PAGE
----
In November of 2009, Deke Cloyd and his team flipped open the latest edition of PDN while they waited to depart Houston Intercontinental Airport. They saw an ad for a brand-new product – the Spider Camera Holster – and immediately pulled the fledgling website up on one of their laptops.
After some discussion about this new strange-looking tool, we decided we would order one that Monday,” says Deke. “But by the time the news of the Spider Holster had spread throughout the rest of the team, we found ourselves ordering ten.
As of the spring of 2014, Deke’s team had outfitted 29 of their camera bodies with SpiderPro attachments, including two medium-format cameras. They’ve even gone so far as declaring themselves a “strapless” photography company.
Spider Holster is an essential tool for every job we do, whether in studio or on location, he says. We find it far safer than a camera with a hazardous strap that often gets caught or snagged by hands, chair legs and other moving obstacles, and it’s made our workflow faster and more efficient. It gives us speed, allowing us to slip our cameras quickly into their holsters and let them gently fall into place, with the lens tucked back and safely out of the way.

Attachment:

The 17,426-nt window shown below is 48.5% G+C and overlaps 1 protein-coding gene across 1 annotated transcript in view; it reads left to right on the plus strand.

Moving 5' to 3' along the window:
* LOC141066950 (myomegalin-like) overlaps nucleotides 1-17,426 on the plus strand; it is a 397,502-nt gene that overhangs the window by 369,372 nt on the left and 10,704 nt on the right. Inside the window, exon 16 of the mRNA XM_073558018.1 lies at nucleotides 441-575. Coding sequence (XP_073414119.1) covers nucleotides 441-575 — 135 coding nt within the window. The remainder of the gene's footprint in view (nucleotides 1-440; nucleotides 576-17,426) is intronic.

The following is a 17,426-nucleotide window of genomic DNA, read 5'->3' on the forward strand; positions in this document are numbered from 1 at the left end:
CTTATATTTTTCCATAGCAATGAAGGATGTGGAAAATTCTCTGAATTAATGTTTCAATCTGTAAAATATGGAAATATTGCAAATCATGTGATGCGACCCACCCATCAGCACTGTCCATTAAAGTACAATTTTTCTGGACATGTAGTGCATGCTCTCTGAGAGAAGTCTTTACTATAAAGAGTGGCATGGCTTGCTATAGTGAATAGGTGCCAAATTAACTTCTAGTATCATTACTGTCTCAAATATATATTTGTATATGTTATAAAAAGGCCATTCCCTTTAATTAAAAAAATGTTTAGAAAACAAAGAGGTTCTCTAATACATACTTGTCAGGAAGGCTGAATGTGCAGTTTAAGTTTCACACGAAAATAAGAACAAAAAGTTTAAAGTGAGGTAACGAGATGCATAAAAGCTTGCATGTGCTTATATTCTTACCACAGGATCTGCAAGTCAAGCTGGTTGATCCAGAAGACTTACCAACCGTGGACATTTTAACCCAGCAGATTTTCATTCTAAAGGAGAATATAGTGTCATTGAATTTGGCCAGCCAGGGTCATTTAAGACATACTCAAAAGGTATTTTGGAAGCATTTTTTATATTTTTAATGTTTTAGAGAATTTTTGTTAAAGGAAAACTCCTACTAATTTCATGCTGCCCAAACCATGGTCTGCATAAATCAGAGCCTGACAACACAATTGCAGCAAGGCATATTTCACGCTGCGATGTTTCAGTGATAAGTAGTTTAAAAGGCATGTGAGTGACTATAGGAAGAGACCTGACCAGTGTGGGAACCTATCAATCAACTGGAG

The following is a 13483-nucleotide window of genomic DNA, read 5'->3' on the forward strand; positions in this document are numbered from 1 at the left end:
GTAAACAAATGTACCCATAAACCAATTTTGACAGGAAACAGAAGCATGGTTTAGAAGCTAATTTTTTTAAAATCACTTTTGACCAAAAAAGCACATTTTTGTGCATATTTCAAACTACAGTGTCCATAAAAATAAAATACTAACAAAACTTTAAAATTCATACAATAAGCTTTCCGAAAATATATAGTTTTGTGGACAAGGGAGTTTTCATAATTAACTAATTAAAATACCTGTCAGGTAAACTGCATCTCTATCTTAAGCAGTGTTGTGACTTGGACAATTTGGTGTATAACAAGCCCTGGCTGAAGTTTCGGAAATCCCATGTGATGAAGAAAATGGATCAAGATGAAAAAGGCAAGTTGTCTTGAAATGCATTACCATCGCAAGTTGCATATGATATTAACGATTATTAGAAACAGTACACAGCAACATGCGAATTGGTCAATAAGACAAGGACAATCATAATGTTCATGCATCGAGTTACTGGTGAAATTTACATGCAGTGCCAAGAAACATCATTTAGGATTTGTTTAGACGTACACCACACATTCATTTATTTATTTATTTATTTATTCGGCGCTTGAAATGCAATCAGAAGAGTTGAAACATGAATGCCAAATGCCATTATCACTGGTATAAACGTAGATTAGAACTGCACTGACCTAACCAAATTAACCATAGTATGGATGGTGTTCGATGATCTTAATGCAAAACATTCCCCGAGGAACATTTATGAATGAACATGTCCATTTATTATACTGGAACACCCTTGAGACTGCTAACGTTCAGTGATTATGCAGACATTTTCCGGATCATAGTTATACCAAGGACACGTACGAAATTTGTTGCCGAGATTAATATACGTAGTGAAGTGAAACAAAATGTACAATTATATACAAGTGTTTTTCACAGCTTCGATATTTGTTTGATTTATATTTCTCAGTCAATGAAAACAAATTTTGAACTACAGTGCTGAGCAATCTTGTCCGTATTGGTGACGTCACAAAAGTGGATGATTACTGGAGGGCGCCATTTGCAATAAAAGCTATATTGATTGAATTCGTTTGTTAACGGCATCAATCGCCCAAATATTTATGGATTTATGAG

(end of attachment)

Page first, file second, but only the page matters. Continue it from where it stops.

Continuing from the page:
Spider Holster’s applications are increasingly known among photographers, but elements from Deke’s personal life make his relationship with the holsters’ unique designs all the more profound. After suffering an injury to his spinal cord in the early 2000s, Deke was suddenly faced with two options: retire his talents and focus on recovery, or find a way to keep shooting. Many months of grueling physical work happily delivered him to his first post-injury shoot, but subsequent pain and exhaustion left him bedridden the following day.
I remember actually fearing photo shoots for the simple reason that they physically wore me out. But finally, two things happened that changed my life forever: I got on a new exercise and nutritional routine, and I found Spider Holster. No more sore neck and shoulders after a long shoot. No more distracting camera straps, and no more ‘doing business like everyone else.